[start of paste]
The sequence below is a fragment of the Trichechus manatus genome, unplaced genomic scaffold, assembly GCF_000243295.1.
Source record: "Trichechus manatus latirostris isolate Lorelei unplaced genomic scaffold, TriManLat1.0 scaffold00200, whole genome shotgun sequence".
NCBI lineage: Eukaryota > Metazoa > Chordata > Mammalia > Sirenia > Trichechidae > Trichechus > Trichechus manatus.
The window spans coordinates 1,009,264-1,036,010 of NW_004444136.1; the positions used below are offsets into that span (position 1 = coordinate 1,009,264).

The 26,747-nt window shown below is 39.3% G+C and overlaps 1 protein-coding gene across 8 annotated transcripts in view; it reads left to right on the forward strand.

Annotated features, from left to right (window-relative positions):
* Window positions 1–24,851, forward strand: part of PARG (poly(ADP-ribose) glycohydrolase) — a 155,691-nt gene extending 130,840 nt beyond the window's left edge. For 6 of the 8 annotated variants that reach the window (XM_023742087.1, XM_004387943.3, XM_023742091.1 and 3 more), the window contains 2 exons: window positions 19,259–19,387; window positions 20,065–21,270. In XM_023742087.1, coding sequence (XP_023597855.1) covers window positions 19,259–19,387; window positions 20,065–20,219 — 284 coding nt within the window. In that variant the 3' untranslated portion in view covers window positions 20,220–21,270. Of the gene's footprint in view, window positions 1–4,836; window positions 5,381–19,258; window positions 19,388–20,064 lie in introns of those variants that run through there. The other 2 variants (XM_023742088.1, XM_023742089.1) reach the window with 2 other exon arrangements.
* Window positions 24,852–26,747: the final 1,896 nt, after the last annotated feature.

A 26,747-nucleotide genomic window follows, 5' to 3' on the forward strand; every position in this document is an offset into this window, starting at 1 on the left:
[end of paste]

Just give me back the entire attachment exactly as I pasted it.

The sequence below is a fragment of the Trichechus manatus genome, unplaced genomic scaffold, assembly GCF_000243295.1.
Source record: "Trichechus manatus latirostris isolate Lorelei unplaced genomic scaffold, TriManLat1.0 scaffold00200, whole genome shotgun sequence".
NCBI lineage: Eukaryota > Metazoa > Chordata > Mammalia > Sirenia > Trichechidae > Trichechus > Trichechus manatus.
The window spans coordinates 1,009,264-1,036,010 of NW_004444136.1; the positions used below are offsets into that span (position 1 = coordinate 1,009,264).

The 26,747-nt window shown below is 39.3% G+C and overlaps 1 protein-coding gene across 8 annotated transcripts in view; it reads left to right on the forward strand.

Annotated features, from left to right (window-relative positions):
* Window positions 1–24,851, forward strand: part of PARG (poly(ADP-ribose) glycohydrolase) — a 155,691-nt gene extending 130,840 nt beyond the window's left edge. For 6 of the 8 annotated variants that reach the window (XM_023742087.1, XM_004387943.3, XM_023742091.1 and 3 more), the window contains 2 exons: window positions 19,259–19,387; window positions 20,065–21,270. In XM_023742087.1, coding sequence (XP_023597855.1) covers window positions 19,259–19,387; window positions 20,065–20,219 — 284 coding nt within the window. In that variant the 3' untranslated portion in view covers window positions 20,220–21,270. Of the gene's footprint in view, window positions 1–4,836; window positions 5,381–19,258; window positions 19,388–20,064 lie in introns of those variants that run through there. The other 2 variants (XM_023742088.1, XM_023742089.1) reach the window with 2 other exon arrangements.
* Window positions 24,852–26,747: the final 1,896 nt, after the last annotated feature.

A 26,747-nucleotide genomic window follows, 5' to 3' on the forward strand; every position in this document is an offset into this window, starting at 1 on the left: